So VAT isn’t a tax on the transaction. Its taxing the good or service provided. So once VAT has been levied it can’t be levied again on the same item (as all that value that was added has been taxed). Only new value added, such as the dealer being a market maker in the second hand car market can be taxed.

    SDLT is a tax on the transaction itself. So it doesn’t matter if the property has already been part of a transaction before where transaction taxes were levied.

  15. “So VAT isn’t a tax on the transaction. Its taxing the good or service provided. So once VAT has been levied it can’t be levied again on the same item (as all that value that was added has been taxed). Only new value added, such as the dealer being a market maker in the second hand car market can be taxed.”

    And when a good or service is provided to a consumer there is a corresponding transaction, money one way, goods/services the other. VAT is not charged if there is no transaction – I’m a dab hand with the carpentry and made a bed for myself. I paid no VAT on that. Yet if I’d parted with money for it from DFS I would have. Ergo to some extent its a tax on the transaction, not just the good/service. It may be a one time tax per individual item, but given that many of the items that have VAT are consumable items and are repurchased repeatedly, in practical terms to the average person its a transaction tax. If you never made any transactions, and lived entirely from your own efforts you would pay no VAT. Yet you would have added a lot of value to the economy (none of which would be measured by the statistics of course).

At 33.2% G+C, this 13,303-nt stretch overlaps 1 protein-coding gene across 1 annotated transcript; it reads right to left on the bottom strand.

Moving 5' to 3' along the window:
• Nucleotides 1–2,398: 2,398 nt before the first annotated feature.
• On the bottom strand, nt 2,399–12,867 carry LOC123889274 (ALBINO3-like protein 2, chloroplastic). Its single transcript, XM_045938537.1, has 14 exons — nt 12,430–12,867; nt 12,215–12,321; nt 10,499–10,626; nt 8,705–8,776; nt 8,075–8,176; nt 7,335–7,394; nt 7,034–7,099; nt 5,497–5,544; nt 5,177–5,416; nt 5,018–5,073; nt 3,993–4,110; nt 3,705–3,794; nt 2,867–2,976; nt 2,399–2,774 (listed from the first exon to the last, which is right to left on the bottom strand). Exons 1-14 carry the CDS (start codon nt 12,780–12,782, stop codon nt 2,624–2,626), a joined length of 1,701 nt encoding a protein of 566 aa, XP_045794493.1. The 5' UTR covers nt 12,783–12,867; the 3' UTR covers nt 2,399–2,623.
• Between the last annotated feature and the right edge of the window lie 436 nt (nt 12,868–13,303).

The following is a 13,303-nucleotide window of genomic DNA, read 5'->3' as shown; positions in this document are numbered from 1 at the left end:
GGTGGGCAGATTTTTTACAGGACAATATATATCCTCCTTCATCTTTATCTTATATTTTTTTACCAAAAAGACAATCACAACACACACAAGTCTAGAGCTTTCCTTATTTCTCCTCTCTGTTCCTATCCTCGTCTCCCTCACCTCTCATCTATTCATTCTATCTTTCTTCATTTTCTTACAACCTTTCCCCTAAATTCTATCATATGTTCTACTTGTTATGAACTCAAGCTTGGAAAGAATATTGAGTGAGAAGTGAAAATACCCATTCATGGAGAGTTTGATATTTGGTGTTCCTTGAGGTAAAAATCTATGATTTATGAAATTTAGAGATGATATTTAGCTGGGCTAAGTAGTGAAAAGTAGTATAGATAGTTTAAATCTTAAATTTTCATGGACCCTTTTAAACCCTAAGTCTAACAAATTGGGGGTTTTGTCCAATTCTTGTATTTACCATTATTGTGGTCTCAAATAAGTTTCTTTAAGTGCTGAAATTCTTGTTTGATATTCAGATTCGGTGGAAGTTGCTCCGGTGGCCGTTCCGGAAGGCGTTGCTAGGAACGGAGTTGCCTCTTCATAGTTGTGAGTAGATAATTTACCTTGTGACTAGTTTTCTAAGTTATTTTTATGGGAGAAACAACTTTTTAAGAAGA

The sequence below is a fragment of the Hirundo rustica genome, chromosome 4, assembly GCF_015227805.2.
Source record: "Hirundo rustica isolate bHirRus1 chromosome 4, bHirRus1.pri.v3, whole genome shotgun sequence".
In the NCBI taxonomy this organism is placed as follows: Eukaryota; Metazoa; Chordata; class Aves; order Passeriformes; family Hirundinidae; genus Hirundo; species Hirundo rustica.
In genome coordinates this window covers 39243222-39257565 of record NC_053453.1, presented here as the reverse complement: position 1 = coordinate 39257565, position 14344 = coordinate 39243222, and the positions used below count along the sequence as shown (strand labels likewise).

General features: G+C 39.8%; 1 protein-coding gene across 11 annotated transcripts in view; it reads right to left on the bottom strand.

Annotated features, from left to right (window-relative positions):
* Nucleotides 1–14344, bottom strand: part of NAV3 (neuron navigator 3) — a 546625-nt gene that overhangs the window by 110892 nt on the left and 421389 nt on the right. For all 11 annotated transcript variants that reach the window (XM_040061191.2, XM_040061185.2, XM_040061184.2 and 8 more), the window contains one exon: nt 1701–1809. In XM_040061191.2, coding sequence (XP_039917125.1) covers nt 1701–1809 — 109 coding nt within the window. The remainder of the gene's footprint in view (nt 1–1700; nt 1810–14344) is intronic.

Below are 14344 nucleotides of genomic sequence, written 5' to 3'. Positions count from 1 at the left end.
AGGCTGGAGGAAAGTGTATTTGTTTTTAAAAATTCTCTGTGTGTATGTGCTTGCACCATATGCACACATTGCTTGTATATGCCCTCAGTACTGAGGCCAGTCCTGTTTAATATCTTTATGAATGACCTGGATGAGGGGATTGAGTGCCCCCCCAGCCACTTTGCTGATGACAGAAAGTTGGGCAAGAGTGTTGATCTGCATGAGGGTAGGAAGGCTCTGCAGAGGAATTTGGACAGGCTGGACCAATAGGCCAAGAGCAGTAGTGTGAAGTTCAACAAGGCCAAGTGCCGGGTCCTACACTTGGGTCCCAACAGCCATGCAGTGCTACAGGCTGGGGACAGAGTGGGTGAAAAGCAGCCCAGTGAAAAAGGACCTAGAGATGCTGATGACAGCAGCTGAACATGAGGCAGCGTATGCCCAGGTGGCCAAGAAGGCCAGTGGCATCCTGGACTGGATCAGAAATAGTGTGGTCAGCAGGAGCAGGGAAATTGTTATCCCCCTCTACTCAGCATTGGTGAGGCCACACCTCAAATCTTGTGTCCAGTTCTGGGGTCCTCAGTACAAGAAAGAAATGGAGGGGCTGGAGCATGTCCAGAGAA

16. “If there was a tax that was calculated on the number of windows in your house, but it was only imposed every time you purchased a car, what is that a tax on?” Dunno, but it would make horses fashionable again.

  17. @jim,
    “…If you never made any transactions, and lived entirely from your own efforts you would pay no VAT. Yet you would have added a lot of no value to the economy (none of which would be measured by the statistics of course).”

    Correct as all the Value Added his been by you for your consumption.